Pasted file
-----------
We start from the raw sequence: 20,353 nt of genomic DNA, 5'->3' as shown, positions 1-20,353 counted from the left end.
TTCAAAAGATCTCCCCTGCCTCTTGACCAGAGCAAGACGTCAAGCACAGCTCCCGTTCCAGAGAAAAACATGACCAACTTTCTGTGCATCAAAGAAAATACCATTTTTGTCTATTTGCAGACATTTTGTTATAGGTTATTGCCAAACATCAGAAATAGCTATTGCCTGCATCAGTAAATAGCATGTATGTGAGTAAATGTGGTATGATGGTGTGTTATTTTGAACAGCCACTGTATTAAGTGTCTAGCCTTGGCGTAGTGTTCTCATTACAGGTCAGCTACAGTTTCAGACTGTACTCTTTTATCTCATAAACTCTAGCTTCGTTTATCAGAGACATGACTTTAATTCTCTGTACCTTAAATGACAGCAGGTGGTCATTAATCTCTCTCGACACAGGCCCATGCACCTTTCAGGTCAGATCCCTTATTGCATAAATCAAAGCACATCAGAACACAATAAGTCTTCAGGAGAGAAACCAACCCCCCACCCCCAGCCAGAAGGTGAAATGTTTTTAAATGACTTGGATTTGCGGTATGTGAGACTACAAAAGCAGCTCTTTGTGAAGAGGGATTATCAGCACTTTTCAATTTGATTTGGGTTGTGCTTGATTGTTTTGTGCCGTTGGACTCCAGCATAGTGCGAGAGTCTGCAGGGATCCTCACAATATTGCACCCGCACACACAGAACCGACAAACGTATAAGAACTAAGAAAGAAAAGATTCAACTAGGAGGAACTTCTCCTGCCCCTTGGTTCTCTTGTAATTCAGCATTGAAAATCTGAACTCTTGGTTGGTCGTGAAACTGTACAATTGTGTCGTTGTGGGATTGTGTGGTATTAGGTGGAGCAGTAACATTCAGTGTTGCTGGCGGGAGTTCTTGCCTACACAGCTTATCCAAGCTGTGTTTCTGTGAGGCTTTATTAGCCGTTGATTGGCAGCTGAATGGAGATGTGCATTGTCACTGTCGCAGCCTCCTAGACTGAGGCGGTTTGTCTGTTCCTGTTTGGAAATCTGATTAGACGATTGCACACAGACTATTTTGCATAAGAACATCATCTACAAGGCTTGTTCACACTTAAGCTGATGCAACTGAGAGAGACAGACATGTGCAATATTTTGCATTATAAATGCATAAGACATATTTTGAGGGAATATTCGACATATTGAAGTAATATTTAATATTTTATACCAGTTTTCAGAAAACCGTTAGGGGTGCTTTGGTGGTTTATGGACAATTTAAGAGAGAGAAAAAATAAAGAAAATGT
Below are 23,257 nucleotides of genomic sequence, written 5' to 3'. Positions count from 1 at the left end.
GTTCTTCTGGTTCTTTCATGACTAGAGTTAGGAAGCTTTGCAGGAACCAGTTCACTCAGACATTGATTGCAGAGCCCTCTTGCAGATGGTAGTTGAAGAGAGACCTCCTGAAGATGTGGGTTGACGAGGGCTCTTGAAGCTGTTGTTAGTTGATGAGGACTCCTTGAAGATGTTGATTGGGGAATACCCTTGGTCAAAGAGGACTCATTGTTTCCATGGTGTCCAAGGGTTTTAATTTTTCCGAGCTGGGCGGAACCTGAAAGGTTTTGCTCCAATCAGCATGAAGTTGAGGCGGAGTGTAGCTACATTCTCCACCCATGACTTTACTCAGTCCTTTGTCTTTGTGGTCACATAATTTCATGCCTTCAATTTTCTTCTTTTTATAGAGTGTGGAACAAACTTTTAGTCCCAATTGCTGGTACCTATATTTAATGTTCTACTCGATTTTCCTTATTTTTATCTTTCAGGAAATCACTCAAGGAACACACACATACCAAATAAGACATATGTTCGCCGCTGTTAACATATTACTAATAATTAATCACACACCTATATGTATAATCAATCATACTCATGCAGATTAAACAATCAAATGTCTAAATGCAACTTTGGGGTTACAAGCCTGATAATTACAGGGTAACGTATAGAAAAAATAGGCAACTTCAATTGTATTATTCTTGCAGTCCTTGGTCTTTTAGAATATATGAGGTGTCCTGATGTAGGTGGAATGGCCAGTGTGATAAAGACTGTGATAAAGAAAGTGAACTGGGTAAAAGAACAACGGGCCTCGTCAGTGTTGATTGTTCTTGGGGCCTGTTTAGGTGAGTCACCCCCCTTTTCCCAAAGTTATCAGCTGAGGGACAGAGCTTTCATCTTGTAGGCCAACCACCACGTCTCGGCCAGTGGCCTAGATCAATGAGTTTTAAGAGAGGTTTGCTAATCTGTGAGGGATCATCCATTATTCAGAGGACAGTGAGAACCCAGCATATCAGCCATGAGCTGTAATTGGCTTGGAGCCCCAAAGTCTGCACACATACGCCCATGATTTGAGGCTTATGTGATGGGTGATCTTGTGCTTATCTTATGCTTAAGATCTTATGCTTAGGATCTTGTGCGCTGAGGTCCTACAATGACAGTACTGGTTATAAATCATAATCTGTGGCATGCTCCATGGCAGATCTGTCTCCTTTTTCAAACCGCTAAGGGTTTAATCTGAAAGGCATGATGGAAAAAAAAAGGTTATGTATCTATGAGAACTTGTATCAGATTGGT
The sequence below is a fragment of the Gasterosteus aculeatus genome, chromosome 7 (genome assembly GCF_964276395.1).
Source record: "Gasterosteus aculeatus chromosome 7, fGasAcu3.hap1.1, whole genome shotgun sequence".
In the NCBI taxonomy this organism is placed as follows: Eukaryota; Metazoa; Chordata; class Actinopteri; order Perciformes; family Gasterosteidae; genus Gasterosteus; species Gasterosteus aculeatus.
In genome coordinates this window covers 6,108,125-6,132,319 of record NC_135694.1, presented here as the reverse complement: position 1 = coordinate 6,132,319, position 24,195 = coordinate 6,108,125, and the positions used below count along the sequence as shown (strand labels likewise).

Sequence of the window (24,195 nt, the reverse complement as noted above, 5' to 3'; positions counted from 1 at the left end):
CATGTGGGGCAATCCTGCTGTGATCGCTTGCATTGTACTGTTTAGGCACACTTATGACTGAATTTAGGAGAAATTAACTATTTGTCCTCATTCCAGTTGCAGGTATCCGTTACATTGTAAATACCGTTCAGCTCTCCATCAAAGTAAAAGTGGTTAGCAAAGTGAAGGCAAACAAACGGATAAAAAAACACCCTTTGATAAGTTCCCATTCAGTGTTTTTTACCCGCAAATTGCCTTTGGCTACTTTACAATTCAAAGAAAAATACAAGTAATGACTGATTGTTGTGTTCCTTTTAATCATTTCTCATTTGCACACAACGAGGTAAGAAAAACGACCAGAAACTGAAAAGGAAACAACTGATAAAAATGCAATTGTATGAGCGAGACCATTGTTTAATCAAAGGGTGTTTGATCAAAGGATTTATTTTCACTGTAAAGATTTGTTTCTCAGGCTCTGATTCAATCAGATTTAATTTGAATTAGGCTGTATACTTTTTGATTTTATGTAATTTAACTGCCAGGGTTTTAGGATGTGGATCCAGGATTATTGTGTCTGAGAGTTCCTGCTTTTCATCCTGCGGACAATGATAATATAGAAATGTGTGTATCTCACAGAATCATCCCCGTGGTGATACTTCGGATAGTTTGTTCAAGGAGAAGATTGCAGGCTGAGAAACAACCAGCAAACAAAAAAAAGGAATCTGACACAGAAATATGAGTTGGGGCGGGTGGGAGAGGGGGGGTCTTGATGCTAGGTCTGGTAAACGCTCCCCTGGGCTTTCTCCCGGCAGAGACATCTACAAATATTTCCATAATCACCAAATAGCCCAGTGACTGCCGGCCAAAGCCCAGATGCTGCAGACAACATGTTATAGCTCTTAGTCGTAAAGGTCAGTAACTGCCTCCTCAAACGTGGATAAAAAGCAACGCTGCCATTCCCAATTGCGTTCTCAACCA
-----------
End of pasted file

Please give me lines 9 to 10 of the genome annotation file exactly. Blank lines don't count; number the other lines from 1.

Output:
Sequence of the window (24,195 nt, the reverse complement as noted above, 5' to 3'; positions counted from 1 at the left end):
CATGTGGGGCAATCCTGCTGTGATCGCTTGCATTGTACTGTTTAGGCACACTTATGACTGAATTTAGGAGAAATTAACTATTTGTCCTCATTCCAGTTGCAGGTATCCGTTACATTGTAAATACCGTTCAGCTCTCCATCAAAGTAAAAGTGGTTAGCAAAGTGAAGGCAAACAAACGGATAAAAAAACACCCTTTGATAAGTTCCCATTCAGTGTTTTTTACCCGCAAATTGCCTTTGGCTACTTTACAATTCAAAGAAAAATACAAGTAATGACTGATTGTTGTGTTCCTTTTAATCATTTCTCATTTGCACACAACGAGGTAAGAAAAACGACCAGAAACTGAAAAGGAAACAACTGATAAAAATGCAATTGTATGAGCGAGACCATTGTTTAATCAAAGGGTGTTTGATCAAAGGATTTATTTTCACTGTAAAGATTTGTTTCTCAGGCTCTGATTCAATCAGATTTAATTTGAATTAGGCTGTATACTTTTTGATTTTATGTAATTTAACTGCCAGGGTTTTAGGATGTGGATCCAGGATTATTGTGTCTGAGAGTTCCTGCTTTTCATCCTGCGGACAATGATAATATAGAAATGTGTGTATCTCACAGAATCATCCCCGTGGTGATACTTCGGATAGTTTGTTCAAGGAGAAGATTGCAGGCTGAGAAACAACCAGCAAACAAAAAAAAGGAATCTGACACAGAAATATGAGTTGGGGCGGGTGGGAGAGGGGGGGTCTTGATGCTAGGTCTGGTAAACGCTCCCCTGGGCTTTCTCCCGGCAGAGACATCTACAAATATTTCCATAATCACCAAATAGCCCAGTGACTGCCGGCCAAAGCCCAGATGCTGCAGACAACATGTTATAGCTCTTAGTCGTAAAGGTCAGTAACTGCCTCCTCAAACGTGGATAAAAAGCAACGCTGCCATTCCCAATTGCGTTCTCAACCA